A fanciful illustration of an off axis geometrical aberration is shown in FIG. 3 wherein correction signal 118 is the aberration characteristic of the signal response of sensor 90 to a signal source located at a transverse off-axis displacement x. The lookup table contains an approximation to the correction function 120. It is apparent that the product of signal response function 118 and correction function 120 is a constant by definition.
The lookup table is preferably generated from a master table with due allowance for the actual integration interval selected. In one form of construction this is obtained by monitoring a known distribution, recording the observed distribution and storing same or an analytic treatment thereof in the master table. The construction is most easily executed as in FIG. 3 via numerical means.
Outside of the control loop segment of FIG. 5, or, if desired, in a parallel time sharing context, the accumulated measured dose distribution is compared with the desired or model dose distribution at several stages of processing. The model distribution M (x,y) is stored as a two dimensional array for which the indices correspond to the physical (here, cartesian) coordinates x and y and the value of the model array matrix element represents the dose desired for accumulation in the corresponding area increment. The model distribution may be represented in analytical form or in tabular form, as appropriate, and may be input to the processor from an external data source or retained as a choice of pre-selected options. The comparison is executed in straightforward fashion and the result is preferably retained in auxilliary memory for diagnostic analysis of equipment performance as discussed below. A simple example is considered with the aid of FIGS. 4a and 4b where an exaggerated measured dose profile Dx (y) is sketched for a given value of x. The scaled model distribution αM(y) is the desired shape and magnitude of the dose distribution scaled to the then current stage of processing. Both Dx (y) and Mx (y) are clearly slices of the corresponding arrays. A convenient scaling factor α may be obtained by summing (integration) of the measured dose array and taking the ratio to the area under the corresponding model distribution. Alternative techniques for obtaining a suitable scaling factor will be appropriate for particular processing.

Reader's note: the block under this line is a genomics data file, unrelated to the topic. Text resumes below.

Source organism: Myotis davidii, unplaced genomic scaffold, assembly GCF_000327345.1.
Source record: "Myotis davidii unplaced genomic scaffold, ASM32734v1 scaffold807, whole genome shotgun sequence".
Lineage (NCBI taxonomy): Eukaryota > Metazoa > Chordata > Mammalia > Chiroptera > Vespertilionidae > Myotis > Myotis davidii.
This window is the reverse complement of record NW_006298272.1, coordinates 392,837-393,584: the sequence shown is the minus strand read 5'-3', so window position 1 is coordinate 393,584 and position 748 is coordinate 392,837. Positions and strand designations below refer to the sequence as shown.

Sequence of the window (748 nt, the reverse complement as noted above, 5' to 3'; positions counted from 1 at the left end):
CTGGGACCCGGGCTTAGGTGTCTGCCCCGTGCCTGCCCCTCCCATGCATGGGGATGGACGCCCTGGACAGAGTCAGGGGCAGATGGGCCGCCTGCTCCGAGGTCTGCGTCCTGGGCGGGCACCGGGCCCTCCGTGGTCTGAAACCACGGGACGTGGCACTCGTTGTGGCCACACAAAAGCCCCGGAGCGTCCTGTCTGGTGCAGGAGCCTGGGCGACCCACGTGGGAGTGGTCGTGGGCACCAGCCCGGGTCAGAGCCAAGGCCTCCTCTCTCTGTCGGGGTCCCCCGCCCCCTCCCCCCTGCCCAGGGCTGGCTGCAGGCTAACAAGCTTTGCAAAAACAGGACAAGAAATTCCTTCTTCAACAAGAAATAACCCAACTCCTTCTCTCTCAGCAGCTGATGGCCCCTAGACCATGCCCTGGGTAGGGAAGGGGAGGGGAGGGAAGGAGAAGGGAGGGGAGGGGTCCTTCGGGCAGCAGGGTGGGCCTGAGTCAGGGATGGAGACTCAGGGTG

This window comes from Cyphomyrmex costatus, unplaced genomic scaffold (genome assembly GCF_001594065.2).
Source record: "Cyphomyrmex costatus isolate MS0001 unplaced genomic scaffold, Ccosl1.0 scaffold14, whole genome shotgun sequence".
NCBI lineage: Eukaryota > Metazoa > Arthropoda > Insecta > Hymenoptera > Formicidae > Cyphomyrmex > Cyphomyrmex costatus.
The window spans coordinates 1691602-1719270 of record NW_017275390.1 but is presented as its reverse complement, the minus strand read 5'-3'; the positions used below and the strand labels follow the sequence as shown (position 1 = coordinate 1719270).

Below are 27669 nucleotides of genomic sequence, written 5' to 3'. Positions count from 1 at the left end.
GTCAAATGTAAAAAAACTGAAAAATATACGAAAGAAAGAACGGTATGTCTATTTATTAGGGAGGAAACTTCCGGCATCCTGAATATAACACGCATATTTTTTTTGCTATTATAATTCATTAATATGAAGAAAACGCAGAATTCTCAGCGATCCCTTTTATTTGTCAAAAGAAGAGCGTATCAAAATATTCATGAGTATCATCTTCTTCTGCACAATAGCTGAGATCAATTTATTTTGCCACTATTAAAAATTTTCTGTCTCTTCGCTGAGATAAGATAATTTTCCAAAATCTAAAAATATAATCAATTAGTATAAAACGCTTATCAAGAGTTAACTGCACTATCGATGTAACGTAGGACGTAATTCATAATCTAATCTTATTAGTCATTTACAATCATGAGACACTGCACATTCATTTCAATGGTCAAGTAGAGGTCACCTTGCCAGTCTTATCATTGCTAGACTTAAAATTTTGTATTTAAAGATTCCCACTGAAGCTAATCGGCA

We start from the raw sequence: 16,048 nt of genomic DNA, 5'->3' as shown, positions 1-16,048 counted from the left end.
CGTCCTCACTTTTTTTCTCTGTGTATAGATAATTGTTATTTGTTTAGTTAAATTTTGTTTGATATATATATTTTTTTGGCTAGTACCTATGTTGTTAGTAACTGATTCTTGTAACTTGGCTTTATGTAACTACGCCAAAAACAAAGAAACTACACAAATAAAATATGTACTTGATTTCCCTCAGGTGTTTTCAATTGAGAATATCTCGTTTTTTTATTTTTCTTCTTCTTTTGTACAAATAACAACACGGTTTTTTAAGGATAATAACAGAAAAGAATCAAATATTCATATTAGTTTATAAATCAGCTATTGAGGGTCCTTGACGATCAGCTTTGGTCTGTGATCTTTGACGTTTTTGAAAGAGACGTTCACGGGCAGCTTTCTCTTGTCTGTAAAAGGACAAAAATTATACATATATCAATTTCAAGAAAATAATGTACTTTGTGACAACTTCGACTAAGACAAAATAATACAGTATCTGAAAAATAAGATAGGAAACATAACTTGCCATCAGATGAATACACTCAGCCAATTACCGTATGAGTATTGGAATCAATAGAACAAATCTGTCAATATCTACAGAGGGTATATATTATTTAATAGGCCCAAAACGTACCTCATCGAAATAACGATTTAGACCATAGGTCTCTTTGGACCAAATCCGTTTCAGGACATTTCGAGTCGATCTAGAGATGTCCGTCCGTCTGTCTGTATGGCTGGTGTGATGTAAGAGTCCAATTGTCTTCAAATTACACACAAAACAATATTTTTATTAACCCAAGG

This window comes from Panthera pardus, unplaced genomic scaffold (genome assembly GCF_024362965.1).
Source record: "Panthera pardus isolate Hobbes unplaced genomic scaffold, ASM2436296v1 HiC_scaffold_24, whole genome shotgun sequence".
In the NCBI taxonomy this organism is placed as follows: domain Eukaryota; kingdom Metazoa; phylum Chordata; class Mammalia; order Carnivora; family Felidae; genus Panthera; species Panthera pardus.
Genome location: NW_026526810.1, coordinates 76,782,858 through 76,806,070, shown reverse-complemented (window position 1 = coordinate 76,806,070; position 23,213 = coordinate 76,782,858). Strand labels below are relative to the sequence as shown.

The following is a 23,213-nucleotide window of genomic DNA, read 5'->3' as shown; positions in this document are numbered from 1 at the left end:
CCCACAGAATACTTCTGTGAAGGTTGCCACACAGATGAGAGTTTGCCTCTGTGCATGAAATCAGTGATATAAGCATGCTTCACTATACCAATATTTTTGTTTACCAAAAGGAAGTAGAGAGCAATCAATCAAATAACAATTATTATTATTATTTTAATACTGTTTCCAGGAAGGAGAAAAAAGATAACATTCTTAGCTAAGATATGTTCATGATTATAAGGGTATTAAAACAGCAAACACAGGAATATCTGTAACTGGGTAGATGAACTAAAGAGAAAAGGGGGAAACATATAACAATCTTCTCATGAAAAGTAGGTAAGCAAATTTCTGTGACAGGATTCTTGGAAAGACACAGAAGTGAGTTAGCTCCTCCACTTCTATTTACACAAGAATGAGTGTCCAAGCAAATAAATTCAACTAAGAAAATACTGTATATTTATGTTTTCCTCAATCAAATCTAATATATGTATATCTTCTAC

Turning now to FIG. 4b the difference of the measured distribution to the expected distribution is obtained and the difference is reflected about the expected distribution to explicitly exhibit the distinct error function relative to the model distribution. This resulting error function, so represented by the set of numeric data, forms an empirical weighting function for application to a deflection waveform f.sup.(0 ) of a (presumed) constant beam current, eg. a deflection waveform in the y direction for the given value of x. The reciprocal of the scale factor determines to first order, the number of repetitions of this waveform then remaining in order to achieve the model distribution. A complete prescription for the succeeding scans is therefore obtained in this way to continuously implement the nonlinear waveform appropriate to dose compensation.
Compensation in the differential pattern scanning method is also obtainable in the simple example given above. The incremental density of traces is simply proportional to the error function described above. Workers skilled in the art will note a relationship between these methods based upon a mathematical relationship of functions governing the respective dose controlling techniques. Examples of compensation from dose difference data following each of these methods are discussed below.
Difference data (obtained element by element as the difference between M(x,y) and D(x,y) is a simple and direct means for constructing remedial or subsequent scans. Assume that the difference data is organized or may be transformed to correspond to sequential intervals along the scan trajectory. This is most easily discussed in terms of rectangular scan coordinates but there is no limitation implied for any particular choice of coordinate systems. For x=x; in the scan yo <y<ymax the quantity D (x,yi)M(x,yi)≠0 constitutes an anomaly which it is desired to compensate in subsequent scans.
For a tailored waveform deflection system it is only required to adjust the waveform shape which controls the trajectory time dependence along the trace to compensate the difference between model and measured distributions. In the case of a uniform distribution, the desired constant dose density represented by Mx (y) is achievable, in principal, with a constant scan rate